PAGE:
HEADING into the final days of the Australian election campaign party leaders zigzagged across the country, covering vast distances to win over voters and, at times, fielding thorny questions about gay marriage, free speech and religious belief.
Liberal Prime Minister Scott Morrison brushed aside questions about whether his personal views on same-sex marriage had changed since his vocal opposition to it during Australia’s controversial same-sex marriage plebiscite almost two years ago.
“I support the law of the country. I don’t mix my religion with politics and my faith with politics,” Mr Morrison, a Pentecostal Christian, said.
He also evaded a question about whether gay people went to hell, an apparent reference to the controversy surrounding rugby star Israel Folau, found guilty of breaching Rugby Australia rules for saying “homosexuals, drunks, isolators and thieves” would go to hell unless they repented.
Mr Morrison and Labor Opposition Leader Bill Shorten have both received letters from Presbyterian, Baptist, Seventh-Day Adventist and Apostolic churches, as well as a number of religious school leaders, calling for protection of religious belief and free speech.
The letter to Mr Shorten asked him to clarify Labor’s official support for “appropriate protection of the religious freedom of all people”.
“This commitment leaves wide scope for interpretation, and much will turn on what is considered ‘appropriate’ in the eyes of a legislator,” the letter stated.
“We are concerned that these commitments lack sufficient particularity on key issues that are important to the preservation of the freedoms of religion, conscience, speech and association in our country.”
Both leaders have offered their views on Folau and, more widely, religious freedom.
“If you are not free to believe, what are you free to do in this country?” Mr Morrison said during a third and final election debate hosted at the National Press Club in Canberra on May 8.
“I admire people of religious conviction, I admire people who draw strength from their faith, I am one of those people.”
Mr Shorten offered a similar line.
“People should be free to practise their religion,” he said.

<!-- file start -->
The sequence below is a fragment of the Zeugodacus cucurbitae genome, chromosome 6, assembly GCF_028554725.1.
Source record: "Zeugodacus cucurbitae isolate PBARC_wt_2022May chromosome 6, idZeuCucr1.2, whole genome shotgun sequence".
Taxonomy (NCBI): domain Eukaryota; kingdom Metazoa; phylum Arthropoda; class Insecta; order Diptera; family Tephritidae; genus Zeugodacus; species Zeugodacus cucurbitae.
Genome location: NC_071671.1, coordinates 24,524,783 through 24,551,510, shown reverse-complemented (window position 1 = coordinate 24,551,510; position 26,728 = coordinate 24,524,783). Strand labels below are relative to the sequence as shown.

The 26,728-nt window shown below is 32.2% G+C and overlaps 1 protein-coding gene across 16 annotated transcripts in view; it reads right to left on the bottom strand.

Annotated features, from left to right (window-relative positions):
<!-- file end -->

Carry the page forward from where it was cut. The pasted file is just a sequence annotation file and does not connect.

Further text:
“Israel Folau is entitled to his views and I think he shouldn’t suffer employment penalty for it.”
However, Mr Shorten also recognised the other side in the debate – the potentially hurtful impact of a public figure putting out such views on social media.
“I don’t think it’s a clear-cut issue when the edges bump up against each other,” he said.
“If we are elected to government we will sit down with the churches, we’ll sit down with the lawyers, we’ll sit down with the Law Reform Commission, we’ll just work through that issue as we should.”
Mr Shorten was referring not to the Folau case, but to legal matters still outstanding after a review of Australia’s religious freedom laws, released last December.
The review, conducted by former attorney-general Philip Ruddock and a panel of experts including Jesuit lawyer and human rights advocate Fr Frank Brennan, accepted 15 of 20 recommendations but dropped plans to strip religious schools of their right to expel gay, lesbian and transgender students.
That issue – along with rights for LGBTI teachers – was referred to the Australian Law Reform Commission, to be reviewed during the second half of 2019 – safely after a federal election.
Days out from the May 18 poll, Labor remained poised to win a tight contest.
The Australian newspaper reported a Newspoll survey showed the governing Liberal-National Coalition lifting its primary vote to 39 per cent.
But Labor still leads by 51 per cent to 49 per cent on a two-party-preferred basis, with its primary vote also up slightly to 37 per cent.
Mr Shorten closed the gap on Mr Morrison in the “better prime minister” stakes, The Australian reported, with the Opposition Leader lifting three points to 38 per cent and the Prime Minister falling back one point to 45 per cent.
About 17 per cent of voters remain undecided.